I’d written a post nearly a year ago about a mistrust I had of the cloud. By sprinkling one’s data across various provider’s cloud networks it breeds a lack of responsibility for one’s data. It makes it disposable (some argue this is good, why hold on to crap?). I still believe this to be true. Yet I’m beginning to think collecting all of one’s personal data on a private server may be an impossible ideal. It’s quite simple (and was indeed this simple to me when I’d written the original post). The servers that can actually power all your media reliably indefinitely are very expensive. The only media that you can reliably keep on a dedicated server that can be consumed comfortably is static (img, pdf and of course text).
The experience of listening to audio or video on a slow server is nearly intolerable. There’s a very high chance you’re going to give up. Media cloud servers like Amazon’s are great but I find it rather annoying to upload media through their tedious interface. I’d rather just do that in the comfort of my WordPress. Amazon is a pay per usage model. I’ve done this a few times and those nickels rack up pretty fast.
Enter the free cloud. YouTube beckons us. And SoundCloud gives us a taste for audio in the cloud (there is a ceiling on what you get for free). Now we’ve got Instagram hosting our photos (free). All these cloud services are social and often fun.
Guess what’s happening to me? Fragmentation. I started this blog to collect my online parts. Yet I remain pulled in a million directions. At least my text lives on my own database for which I am solely responsible for (as long as the hosting provider doesn’t drop the ball). Look at my widgets though. Most are just aggregators (with the exception of Twitter which I actually do archive to this site thanks to the wonderful HL Twitter plugin). I would like a plugin that could pull in my Instagrams directly into post formats on this site. The same for Last.fm data. I don’t develop these types of apps but the fact that it’s so difficult to get a proper RSS for Instagram or see a live XML of Last.fm scrobbles suggests to me that they just don’t want me to pull the data for myself. Why would they? These cloud applications provide amazing utility. More than we can hope for in the form of open source apps in many cases (at least for now).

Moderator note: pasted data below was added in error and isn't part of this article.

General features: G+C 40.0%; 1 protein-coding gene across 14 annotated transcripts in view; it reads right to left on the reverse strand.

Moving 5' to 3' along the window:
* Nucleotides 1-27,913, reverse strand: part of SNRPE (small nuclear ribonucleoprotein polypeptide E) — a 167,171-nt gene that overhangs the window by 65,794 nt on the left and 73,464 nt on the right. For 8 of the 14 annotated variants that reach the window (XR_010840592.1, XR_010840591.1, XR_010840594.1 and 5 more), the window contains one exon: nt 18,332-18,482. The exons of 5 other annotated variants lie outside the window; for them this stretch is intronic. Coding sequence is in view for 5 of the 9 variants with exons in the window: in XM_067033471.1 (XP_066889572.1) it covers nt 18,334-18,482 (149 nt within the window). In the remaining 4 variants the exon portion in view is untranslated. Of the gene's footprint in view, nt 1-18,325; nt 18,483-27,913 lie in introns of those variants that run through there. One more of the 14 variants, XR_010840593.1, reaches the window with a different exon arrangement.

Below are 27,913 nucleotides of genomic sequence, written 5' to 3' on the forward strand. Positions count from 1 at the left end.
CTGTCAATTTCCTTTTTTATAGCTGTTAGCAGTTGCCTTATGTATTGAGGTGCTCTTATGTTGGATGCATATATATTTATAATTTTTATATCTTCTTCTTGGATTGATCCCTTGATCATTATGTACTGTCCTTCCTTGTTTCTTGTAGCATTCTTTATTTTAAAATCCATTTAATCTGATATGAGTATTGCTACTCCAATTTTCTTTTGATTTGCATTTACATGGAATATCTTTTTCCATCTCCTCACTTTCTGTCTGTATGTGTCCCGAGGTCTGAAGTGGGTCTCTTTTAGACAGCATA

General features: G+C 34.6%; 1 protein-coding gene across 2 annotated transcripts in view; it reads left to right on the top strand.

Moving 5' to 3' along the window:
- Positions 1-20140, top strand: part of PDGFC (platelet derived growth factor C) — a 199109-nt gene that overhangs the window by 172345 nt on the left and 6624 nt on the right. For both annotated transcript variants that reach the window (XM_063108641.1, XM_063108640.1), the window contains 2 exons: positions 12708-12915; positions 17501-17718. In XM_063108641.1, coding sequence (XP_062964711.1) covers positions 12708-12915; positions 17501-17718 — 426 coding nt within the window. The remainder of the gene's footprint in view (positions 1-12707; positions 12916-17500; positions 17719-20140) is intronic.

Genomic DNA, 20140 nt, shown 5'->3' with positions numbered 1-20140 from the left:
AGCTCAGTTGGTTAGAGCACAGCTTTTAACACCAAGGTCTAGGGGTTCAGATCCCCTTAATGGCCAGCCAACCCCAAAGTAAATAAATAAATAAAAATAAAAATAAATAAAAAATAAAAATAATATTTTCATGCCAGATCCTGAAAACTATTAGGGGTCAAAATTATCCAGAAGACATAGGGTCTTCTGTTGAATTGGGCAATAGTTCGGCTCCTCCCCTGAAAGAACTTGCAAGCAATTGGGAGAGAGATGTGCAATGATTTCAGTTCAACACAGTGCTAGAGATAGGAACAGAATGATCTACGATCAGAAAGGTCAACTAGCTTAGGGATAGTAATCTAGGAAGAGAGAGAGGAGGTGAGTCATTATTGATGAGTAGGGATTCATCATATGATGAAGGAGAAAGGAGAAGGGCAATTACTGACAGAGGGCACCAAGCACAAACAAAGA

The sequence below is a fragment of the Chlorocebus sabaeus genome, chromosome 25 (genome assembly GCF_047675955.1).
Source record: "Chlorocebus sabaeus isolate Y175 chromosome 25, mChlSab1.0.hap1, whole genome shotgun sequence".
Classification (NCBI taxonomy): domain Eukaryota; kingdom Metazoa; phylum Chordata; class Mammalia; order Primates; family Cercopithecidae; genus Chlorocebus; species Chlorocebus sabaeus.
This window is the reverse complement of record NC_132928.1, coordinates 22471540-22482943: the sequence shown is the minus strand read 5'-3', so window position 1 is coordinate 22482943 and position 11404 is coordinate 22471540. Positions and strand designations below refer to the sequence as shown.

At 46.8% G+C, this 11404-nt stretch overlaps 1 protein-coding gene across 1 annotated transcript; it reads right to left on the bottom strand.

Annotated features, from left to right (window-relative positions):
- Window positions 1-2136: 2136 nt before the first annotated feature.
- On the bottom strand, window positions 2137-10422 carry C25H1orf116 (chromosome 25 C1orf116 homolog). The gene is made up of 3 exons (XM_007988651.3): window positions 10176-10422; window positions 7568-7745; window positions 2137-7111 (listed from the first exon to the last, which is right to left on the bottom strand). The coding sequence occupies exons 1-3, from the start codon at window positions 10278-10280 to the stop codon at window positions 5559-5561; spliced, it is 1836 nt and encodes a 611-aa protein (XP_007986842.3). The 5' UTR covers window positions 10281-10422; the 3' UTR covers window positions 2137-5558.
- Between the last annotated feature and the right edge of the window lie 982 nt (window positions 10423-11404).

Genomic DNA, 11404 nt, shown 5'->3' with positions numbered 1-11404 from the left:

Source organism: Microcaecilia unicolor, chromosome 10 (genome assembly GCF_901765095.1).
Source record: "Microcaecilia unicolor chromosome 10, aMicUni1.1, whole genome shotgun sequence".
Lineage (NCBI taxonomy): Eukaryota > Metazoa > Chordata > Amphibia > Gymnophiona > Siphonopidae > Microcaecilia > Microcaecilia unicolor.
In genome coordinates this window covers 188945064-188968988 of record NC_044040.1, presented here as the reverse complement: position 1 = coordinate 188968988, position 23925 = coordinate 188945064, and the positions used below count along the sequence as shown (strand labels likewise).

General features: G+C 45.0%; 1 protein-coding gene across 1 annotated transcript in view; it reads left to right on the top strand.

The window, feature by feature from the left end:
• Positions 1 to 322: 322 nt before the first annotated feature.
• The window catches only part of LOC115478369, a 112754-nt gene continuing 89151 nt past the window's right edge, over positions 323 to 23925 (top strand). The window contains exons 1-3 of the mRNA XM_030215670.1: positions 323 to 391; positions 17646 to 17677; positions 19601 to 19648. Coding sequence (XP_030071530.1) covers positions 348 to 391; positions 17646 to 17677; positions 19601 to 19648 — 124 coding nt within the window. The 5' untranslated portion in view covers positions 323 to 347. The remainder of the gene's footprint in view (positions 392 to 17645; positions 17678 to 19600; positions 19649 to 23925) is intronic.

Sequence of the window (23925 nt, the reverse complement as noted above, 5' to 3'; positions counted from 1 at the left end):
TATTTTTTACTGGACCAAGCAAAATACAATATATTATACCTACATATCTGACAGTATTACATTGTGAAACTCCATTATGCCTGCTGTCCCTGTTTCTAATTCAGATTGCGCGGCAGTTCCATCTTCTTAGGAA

But let me provide an example of what could happen to your precious media and data when you choose the cloud. We only need to look to Flickr. Do you still use Flickr as a social tool? I don’t. But for awhile it was a very convenient repository for images. Mainly because it had a good application for categorizing, tagging and distributing images. This made sense for our travel blog which we started at the end of 2008. Flickr hasn’t changed since that time. It’s not cheap either. The allure of Flickr slideshows is completely gone because the embeddable ones are Flash and thus completely useless on mobile devices. We have thousands of pictures nicely organized on Flickr. I believe I’ve found a WordPress plugin that can allow me to download my photos and regain the keys to the online display of our travel photos. But this is work. This is the cost when you invest your time, trust and data into the cloud. When it’s time to move you have quite a chore on your hands.
I don’t do much video these days. I think for video this existential problem becomes more palpable. You pretty much have to use YouTube or Vimeo so your videos will play smoothly. But if you just read my Flickr conundrum you may find the same issues when you’ve accumulated a wealth of data and you’d like to move it. This is why in the long-run I think I’m much better off hosting it all, even the difficult media.
These days this is increasingly difficult. My tiny website can’t hope to run as fast as YouTube, Facebook or any of the others. It also seems redundant to keep a cloud copy and manually maintain personal copies of media. This is why I hope for more applications that utilize cloud app APIs which can auto-archive that difficult media back to my own site. This way you get all the speedy goodness of the cloud without being beholden to services when they become mediocre (Flickr).